ESPN, Echostar launch ESPN Interactive Zone
By Ken Kerschbaumer
ESPN and Echostar today announced the ESPN Interactive Zone, a new feature for Dish subscribers. “We want to offer interactive TV that doesn’t supplant but rather supplements TV viewing,” says Oke Okaro, ESPN Mobile and Interactive TV senior director. “We don’t expect viewers to want to read long articles on their TV but they will be curious in bite size information about what is going on in other games.”
ESPN says the service will offer sports fans a “dashboard” featuring up to the minute news, scores, standings, and rankings for the major professional and college sports.
The deal is non-exclusive, leaving ESPN the option to port it over to cable operators and other services. “We are bullish on ITV and very excited about as it’s a natural extension of ESPN,” adds Okaro. “ESPN has always been an innovator and over time the platform and capabilities will become richer and hopefully play a role in pushing ITV standards.”
Viewers can launch the ESPN Interactive Zone by clicking on an on-screen button that is available during selected programs on ESPN channels, or from DishHOME Channel 100. Once inside, fans can easily tune in to all ESPN channels available on DISH Network, and check out TV schedule listings for the ESPN channels.
Key features of ESPN Interactive Zone include updated scores for all of the day’s games (before the start of a game, ESPN Interactive Zone will show the game start time); ESPN headline news and stories; an Interactive Bottomline, with scrolling headlines and scores across the bottom of the screen. Fans can select the sport of their choice for immediate access to the information they care about most and a reduced-size video feed allows fans to continue watching ESPN.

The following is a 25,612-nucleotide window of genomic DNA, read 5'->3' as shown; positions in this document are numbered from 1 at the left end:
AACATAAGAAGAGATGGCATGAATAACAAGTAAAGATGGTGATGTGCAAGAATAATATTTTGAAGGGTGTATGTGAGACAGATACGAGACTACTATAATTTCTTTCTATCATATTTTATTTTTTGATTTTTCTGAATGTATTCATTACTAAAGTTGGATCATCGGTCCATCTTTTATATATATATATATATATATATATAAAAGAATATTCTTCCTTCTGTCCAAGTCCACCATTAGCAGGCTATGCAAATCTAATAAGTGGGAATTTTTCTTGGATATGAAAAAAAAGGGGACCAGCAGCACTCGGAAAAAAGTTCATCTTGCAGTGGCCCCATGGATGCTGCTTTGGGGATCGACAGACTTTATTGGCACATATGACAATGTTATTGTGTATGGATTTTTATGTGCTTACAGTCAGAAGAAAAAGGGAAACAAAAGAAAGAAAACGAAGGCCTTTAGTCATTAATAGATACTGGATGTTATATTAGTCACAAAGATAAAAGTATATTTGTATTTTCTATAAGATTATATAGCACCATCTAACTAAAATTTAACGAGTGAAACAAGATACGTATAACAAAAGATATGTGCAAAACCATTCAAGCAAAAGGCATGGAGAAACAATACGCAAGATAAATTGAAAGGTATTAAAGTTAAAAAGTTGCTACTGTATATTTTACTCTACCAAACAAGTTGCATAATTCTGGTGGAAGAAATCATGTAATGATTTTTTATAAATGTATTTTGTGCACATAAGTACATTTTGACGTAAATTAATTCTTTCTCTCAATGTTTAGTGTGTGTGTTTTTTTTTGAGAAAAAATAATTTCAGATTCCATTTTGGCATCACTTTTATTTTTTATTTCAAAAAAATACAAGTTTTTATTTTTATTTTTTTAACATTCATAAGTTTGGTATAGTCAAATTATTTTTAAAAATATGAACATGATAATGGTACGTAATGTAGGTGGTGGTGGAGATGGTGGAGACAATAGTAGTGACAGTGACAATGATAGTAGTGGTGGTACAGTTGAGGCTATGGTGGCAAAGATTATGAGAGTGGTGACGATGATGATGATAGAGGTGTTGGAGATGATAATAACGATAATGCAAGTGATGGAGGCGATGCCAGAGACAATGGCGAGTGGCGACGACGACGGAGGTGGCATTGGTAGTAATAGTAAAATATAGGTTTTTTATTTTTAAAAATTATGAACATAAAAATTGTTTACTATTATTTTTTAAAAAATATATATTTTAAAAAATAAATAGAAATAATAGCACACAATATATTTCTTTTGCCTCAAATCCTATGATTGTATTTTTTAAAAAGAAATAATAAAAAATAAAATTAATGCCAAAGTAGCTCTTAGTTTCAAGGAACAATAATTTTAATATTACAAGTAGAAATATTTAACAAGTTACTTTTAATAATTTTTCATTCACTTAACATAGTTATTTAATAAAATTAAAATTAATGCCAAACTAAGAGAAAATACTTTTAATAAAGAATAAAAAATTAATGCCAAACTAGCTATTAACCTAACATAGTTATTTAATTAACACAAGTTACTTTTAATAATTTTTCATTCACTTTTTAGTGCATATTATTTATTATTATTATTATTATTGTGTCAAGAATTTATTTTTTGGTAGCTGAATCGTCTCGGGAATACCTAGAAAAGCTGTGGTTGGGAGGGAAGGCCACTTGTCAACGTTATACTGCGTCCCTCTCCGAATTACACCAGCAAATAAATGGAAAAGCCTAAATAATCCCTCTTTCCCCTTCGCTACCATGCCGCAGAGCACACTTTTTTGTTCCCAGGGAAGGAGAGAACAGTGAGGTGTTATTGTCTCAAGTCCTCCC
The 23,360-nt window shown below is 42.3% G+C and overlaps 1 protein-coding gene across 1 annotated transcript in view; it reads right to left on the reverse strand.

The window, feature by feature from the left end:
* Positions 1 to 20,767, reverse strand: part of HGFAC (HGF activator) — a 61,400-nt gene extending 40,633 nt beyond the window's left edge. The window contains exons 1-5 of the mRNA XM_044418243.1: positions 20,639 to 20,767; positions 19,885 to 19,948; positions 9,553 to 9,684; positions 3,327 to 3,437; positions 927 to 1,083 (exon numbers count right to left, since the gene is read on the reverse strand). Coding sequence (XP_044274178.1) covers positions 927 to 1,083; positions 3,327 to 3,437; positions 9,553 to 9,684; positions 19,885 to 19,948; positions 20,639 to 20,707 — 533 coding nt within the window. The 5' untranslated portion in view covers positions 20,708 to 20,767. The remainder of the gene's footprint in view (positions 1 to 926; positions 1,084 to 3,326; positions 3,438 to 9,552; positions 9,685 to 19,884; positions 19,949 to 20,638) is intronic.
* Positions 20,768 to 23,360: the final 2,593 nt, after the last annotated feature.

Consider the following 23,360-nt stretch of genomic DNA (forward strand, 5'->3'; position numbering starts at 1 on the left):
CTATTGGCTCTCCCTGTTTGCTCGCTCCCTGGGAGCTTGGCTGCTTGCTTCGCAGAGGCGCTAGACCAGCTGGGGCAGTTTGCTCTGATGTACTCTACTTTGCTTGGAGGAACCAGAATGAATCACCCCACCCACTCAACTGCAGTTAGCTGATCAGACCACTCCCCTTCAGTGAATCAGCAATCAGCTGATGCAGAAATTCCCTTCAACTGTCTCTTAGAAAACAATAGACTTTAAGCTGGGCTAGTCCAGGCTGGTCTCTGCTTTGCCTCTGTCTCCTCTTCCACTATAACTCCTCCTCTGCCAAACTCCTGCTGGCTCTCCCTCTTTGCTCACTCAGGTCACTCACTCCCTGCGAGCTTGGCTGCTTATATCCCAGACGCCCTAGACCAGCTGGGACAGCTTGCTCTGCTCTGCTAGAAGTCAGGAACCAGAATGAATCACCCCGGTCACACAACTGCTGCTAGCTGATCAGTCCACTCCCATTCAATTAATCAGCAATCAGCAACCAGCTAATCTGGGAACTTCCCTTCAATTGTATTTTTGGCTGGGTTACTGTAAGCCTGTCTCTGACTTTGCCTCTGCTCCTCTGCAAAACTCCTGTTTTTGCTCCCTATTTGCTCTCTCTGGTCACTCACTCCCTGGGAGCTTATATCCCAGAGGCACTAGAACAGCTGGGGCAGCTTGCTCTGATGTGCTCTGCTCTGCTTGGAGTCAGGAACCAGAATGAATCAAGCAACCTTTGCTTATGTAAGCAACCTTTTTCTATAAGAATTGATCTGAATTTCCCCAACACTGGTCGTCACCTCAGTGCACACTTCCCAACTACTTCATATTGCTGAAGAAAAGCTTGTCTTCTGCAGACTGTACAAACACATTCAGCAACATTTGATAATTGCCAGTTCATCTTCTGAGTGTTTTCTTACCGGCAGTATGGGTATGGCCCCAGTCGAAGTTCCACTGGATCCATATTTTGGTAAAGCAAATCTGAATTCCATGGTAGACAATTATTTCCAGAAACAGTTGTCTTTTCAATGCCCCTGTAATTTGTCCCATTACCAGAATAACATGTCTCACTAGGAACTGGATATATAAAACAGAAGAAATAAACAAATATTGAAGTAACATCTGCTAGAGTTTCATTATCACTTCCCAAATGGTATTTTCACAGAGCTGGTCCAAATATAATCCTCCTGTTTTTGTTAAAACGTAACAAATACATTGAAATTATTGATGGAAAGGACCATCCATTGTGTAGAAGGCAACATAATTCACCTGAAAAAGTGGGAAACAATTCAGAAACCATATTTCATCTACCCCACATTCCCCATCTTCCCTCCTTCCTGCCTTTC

ESPN earlier this year debuted a Mosaic service during the Summer X Games and Okaro says it received good usage numbers. The new service, launched on Oct. 4, taps into the data side of the ESPN family, namely ESPN.com related services.
“There are two ways to integrate ITV services,” says Okaro. “One is to get data from a third-party source, deliver it to the operator and then the operator makes it available. The other way, which we’re doing here, is to leverage what we already have and repackage it.”
In terms of revenue Okaro says the system has interactive ads on screen that allow the viewer to request more information. “Over time we’ll explore alternative methods of advertising,” says Okaro.
Eventually, he adds, viewers will be able to create a more personalized experience. On a Sunday morning, for example, a viewer who is joining a fantasy football show late could pull up an interactive menu and preconfigure the system. “You’ll be able to set updates and watch all your players,” he says.